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Spadina Literary Review  —  edition 12 page 10


Stepping out onto the metal stairway, Cheryl was finally able to fully take in her surroundings. She could hear the roar of the ocean surf nearby. She carefully descended the stairs, gripping the chipped, sun-baked railing. “So far, so good,” she reassured herself, conscious that the real challenge — getting through immigration — still lay ahead. Stepping onto the tarmac, she straightened her skirt and blouse. She obediently joined the procession of arrivals hastening towards the small terminal building; the other chelita was already at the head of the line. As Cheryl drew closer to the building she felt something instinctual, primordial, begin to swell up inside her like a scream — and then she saw them: three ominous shadows lurking near the entrance. They reminded her of pictures she had seen of Nazis: round iron helmets pulled low over menacing eyes, knee-high jackboots, machine-guns held tight and high with fingers at the ready. On the top of each helmet sat a crest with a menacing silver eagle and the words Policia de Hacienda — Treasury Police. Like birds of prey, the soldiers assessed each of the passengers. Only a couple of the well-dressed businessmen dared to provoke their glare; everyone else scurried past avoiding eye contact and clutching their children and other valuables.

Inside the terminal, Cheryl again reached into her purse and touched her documents, all the while hoping that the warning about the infamous black binder that contained the names of those “unwelcome” by the dictatorship was just an urban legend. Antonio had told her that the penalty for North Americans who had their name in the book was interrogation and immediate deportation, while for nationals it was far worse.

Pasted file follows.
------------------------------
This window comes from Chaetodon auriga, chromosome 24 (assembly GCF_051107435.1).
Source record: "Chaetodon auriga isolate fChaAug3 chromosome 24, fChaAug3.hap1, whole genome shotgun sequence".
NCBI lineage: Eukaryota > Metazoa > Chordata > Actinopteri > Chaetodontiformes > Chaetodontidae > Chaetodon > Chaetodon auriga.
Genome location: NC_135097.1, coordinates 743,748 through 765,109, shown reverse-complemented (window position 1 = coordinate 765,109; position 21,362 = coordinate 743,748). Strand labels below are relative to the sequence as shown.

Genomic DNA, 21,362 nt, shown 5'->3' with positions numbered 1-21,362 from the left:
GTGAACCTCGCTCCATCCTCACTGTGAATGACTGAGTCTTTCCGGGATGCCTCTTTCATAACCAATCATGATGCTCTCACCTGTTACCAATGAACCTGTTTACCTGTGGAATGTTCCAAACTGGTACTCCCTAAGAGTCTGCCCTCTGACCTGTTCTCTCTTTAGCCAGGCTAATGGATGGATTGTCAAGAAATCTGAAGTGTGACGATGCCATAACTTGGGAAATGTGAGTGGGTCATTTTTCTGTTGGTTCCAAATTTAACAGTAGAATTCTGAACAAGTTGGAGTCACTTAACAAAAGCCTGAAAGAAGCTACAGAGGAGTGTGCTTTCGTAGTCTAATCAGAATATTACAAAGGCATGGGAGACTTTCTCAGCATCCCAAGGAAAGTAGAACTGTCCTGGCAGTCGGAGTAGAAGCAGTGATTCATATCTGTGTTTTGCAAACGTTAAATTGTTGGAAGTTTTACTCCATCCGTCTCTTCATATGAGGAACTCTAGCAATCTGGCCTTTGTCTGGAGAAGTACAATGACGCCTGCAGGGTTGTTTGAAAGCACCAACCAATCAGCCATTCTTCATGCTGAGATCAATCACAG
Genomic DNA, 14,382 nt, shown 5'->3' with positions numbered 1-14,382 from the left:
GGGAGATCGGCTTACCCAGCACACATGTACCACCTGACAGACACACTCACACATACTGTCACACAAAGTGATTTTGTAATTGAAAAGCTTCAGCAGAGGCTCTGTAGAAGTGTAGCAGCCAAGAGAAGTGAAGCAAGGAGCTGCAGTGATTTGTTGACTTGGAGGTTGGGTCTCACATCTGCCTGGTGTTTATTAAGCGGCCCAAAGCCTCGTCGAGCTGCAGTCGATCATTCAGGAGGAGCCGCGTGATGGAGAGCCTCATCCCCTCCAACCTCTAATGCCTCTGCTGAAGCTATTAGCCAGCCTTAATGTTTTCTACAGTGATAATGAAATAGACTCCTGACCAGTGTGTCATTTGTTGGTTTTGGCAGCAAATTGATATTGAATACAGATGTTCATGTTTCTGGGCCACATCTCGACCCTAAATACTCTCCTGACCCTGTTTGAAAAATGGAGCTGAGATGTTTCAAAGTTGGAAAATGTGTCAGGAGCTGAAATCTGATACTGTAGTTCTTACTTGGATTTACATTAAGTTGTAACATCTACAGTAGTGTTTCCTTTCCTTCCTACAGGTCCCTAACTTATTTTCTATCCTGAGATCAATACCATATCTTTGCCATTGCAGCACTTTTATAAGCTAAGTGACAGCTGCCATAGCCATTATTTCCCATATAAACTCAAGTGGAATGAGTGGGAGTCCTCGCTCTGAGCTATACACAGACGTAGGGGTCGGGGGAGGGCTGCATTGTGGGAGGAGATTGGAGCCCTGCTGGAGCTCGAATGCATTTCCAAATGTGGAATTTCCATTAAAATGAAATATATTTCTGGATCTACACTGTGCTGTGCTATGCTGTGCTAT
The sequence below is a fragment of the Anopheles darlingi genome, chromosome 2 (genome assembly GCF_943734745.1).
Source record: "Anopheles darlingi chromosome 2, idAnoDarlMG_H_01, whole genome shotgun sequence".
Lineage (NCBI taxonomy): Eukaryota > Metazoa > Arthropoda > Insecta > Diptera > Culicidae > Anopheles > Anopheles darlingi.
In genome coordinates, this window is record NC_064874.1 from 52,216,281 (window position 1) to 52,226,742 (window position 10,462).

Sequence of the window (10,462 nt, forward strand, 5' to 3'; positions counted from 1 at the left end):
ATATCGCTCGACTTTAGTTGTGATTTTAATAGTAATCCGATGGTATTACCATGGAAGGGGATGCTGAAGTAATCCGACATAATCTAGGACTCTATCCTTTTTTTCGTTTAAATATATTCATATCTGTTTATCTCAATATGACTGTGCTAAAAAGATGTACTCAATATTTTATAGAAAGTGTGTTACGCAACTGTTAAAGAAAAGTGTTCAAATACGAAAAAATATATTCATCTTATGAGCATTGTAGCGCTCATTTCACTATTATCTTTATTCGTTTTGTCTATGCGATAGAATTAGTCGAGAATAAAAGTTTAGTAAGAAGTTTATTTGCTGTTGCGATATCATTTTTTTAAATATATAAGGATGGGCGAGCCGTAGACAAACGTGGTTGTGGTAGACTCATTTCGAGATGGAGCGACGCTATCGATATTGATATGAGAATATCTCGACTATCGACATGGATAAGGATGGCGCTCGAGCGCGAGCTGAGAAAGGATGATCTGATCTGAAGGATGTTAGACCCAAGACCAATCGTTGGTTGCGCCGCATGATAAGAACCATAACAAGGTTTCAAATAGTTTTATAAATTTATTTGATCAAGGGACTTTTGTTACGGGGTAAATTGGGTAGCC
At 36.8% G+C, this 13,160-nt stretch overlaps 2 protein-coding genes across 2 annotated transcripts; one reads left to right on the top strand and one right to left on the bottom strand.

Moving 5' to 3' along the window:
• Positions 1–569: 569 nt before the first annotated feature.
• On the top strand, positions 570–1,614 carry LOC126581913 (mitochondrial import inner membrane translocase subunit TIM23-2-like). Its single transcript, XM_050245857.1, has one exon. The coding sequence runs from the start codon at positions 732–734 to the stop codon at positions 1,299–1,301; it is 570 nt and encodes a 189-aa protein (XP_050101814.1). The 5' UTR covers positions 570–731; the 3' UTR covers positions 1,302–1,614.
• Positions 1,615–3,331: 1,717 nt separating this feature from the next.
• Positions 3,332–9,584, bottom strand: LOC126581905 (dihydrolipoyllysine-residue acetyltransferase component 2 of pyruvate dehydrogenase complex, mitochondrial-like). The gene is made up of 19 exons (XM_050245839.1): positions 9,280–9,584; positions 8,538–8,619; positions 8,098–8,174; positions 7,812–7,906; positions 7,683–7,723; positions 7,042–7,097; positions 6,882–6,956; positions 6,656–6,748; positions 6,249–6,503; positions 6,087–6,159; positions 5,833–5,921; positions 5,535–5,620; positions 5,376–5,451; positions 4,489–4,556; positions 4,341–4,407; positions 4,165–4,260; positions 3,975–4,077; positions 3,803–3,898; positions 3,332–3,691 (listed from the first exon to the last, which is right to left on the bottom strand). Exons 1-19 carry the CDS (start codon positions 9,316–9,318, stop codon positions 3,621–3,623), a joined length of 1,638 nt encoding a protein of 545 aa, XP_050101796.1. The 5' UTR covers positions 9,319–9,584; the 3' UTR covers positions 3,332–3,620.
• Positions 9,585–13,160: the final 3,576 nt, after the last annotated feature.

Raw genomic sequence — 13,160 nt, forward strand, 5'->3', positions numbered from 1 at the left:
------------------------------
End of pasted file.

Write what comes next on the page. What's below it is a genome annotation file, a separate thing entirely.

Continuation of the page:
The terminal was hot but bearable given the solid block walls and concrete floors that kept the sun out and funnelled a constant ocean breeze through the corridors. The structure was simple, solid, functional — especially suited to wartime: immigration on the upper level, while departures and arrivals occupied either end of the ground floor. The entire building was infested with armed militia — Treasury Police, National Guard, Army, Air Force and some without uniform, unidentifiable as to what agency they belonged to, but heavily armed all the same.

The passengers walked up a ramp, through a set of heavy metal doors, and into a narrow room at whose far end were two exits, one blocked by a closed door, the other leading back down to the arrival area. The room was unfurnished except for a dozen hard plastic seats bolted to the floor. The walls were bare except for two government-issued posters of wounded children — one missing a leg and on crutches, another with an eye patch and a sad, broken body. They each bore the caption, “Stop the Terror.”

As the first passengers reached the immigration desk and halted, the room quickly backed up and filled. Soon they were crammed in like cattle at a slaughter house. Children began to cry. Some of the older women fanned themselves with their passports.